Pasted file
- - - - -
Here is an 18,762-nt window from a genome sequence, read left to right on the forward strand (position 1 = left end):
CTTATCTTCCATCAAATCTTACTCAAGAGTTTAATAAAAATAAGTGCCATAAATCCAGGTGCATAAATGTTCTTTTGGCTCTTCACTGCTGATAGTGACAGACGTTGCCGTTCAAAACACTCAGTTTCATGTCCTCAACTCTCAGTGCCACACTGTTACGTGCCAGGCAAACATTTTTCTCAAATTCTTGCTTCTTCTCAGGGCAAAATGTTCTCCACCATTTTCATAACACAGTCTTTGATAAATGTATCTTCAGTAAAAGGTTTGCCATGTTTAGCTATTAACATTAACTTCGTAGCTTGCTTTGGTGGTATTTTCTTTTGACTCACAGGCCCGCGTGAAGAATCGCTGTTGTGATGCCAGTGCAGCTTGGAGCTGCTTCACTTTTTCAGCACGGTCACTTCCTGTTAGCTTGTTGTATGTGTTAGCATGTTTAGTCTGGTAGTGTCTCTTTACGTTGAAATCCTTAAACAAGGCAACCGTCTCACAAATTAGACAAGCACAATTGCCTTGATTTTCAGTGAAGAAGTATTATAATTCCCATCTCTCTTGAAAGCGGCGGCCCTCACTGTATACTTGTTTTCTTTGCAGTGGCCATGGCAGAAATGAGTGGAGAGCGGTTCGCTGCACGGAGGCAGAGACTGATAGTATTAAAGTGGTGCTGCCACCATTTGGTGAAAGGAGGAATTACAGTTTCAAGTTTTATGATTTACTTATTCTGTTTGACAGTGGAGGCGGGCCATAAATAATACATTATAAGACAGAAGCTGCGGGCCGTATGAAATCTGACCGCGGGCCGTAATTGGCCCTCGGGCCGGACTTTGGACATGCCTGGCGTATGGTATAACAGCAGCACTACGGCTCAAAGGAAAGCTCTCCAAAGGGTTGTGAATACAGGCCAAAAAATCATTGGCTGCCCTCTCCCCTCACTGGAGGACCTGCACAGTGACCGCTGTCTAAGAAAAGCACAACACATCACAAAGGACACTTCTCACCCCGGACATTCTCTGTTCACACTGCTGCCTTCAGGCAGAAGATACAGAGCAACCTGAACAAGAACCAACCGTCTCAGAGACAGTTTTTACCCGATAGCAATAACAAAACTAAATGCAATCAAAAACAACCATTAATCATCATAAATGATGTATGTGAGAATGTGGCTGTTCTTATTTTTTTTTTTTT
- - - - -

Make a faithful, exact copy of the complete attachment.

Here is an 18,762-nt window from a genome sequence, read left to right on the forward strand (position 1 = left end):
CTTATCTTCCATCAAATCTTACTCAAGAGTTTAATAAAAATAAGTGCCATAAATCCAGGTGCATAAATGTTCTTTTGGCTCTTCACTGCTGATAGTGACAGACGTTGCCGTTCAAAACACTCAGTTTCATGTCCTCAACTCTCAGTGCCACACTGTTACGTGCCAGGCAAACATTTTTCTCAAATTCTTGCTTCTTCTCAGGGCAAAATGTTCTCCACCATTTTCATAACACAGTCTTTGATAAATGTATCTTCAGTAAAAGGTTTGCCATGTTTAGCTATTAACATTAACTTCGTAGCTTGCTTTGGTGGTATTTTCTTTTGACTCACAGGCCCGCGTGAAGAATCGCTGTTGTGATGCCAGTGCAGCTTGGAGCTGCTTCACTTTTTCAGCACGGTCACTTCCTGTTAGCTTGTTGTATGTGTTAGCATGTTTAGTCTGGTAGTGTCTCTTTACGTTGAAATCCTTAAACAAGGCAACCGTCTCACAAATTAGACAAGCACAATTGCCTTGATTTTCAGTGAAGAAGTATTATAATTCCCATCTCTCTTGAAAGCGGCGGCCCTCACTGTATACTTGTTTTCTTTGCAGTGGCCATGGCAGAAATGAGTGGAGAGCGGTTCGCTGCACGGAGGCAGAGACTGATAGTATTAAAGTGGTGCTGCCACCATTTGGTGAAAGGAGGAATTACAGTTTCAAGTTTTATGATTTACTTATTCTGTTTGACAGTGGAGGCGGGCCATAAATAATACATTATAAGACAGAAGCTGCGGGCCGTATGAAATCTGACCGCGGGCCGTAATTGGCCCTCGGGCCGGACTTTGGACATGCCTGGCGTATGGTATAACAGCAGCACTACGGCTCAAAGGAAAGCTCTCCAAAGGGTTGTGAATACAGGCCAAAAAATCATTGGCTGCCCTCTCCCCTCACTGGAGGACCTGCACAGTGACCGCTGTCTAAGAAAAGCACAACACATCACAAAGGACACTTCTCACCCCGGACATTCTCTGTTCACACTGCTGCCTTCAGGCAGAAGATACAGAGCAACCTGAACAAGAACCAACCGTCTCAGAGACAGTTTTTACCCGATAGCAATAACAAAACTAAATGCAATCAAAAACAACCATTAATCATCATAAATGATGTATGTGAGAATGTGGCTGTTCTTATTTTTTTTTTTTT